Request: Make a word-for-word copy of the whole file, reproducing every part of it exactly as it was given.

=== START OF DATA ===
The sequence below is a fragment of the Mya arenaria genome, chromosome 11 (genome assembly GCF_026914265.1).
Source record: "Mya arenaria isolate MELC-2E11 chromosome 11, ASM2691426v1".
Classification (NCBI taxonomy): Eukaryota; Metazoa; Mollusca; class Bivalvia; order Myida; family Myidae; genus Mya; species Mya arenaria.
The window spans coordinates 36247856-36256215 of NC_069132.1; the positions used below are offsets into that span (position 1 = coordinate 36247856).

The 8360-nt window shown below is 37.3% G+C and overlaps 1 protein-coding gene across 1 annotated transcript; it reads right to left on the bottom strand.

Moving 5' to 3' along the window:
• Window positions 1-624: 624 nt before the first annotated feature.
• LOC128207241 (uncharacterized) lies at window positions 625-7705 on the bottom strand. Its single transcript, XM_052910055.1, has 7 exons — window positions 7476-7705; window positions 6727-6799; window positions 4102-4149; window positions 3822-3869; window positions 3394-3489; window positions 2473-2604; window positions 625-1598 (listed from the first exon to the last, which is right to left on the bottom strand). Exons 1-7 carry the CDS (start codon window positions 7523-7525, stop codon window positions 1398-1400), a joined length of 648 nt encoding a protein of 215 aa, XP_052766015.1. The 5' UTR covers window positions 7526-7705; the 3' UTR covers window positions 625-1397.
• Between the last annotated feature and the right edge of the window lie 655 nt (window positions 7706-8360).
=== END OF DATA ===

The sequence below is a fragment of the Mya arenaria genome, chromosome 11 (genome assembly GCF_026914265.1).
Source record: "Mya arenaria isolate MELC-2E11 chromosome 11, ASM2691426v1".
Classification (NCBI taxonomy): Eukaryota; Metazoa; Mollusca; class Bivalvia; order Myida; family Myidae; genus Mya; species Mya arenaria.
The window spans coordinates 36247856-36256215 of NC_069132.1; the positions used below are offsets into that span (position 1 = coordinate 36247856).

The 8360-nt window shown below is 37.3% G+C and overlaps 1 protein-coding gene across 1 annotated transcript; it reads right to left on the bottom strand.

Moving 5' to 3' along the window:
• Window positions 1-624: 624 nt before the first annotated feature.
• LOC128207241 (uncharacterized) lies at window positions 625-7705 on the bottom strand. Its single transcript, XM_052910055.1, has 7 exons — window positions 7476-7705; window positions 6727-6799; window positions 4102-4149; window positions 3822-3869; window positions 3394-3489; window positions 2473-2604; window positions 625-1598 (listed from the first exon to the last, which is right to left on the bottom strand). Exons 1-7 carry the CDS (start codon window positions 7523-7525, stop codon window positions 1398-1400), a joined length of 648 nt encoding a protein of 215 aa, XP_052766015.1. The 5' UTR covers window positions 7526-7705; the 3' UTR covers window positions 625-1397.
• Between the last annotated feature and the right edge of the window lie 655 nt (window positions 7706-8360).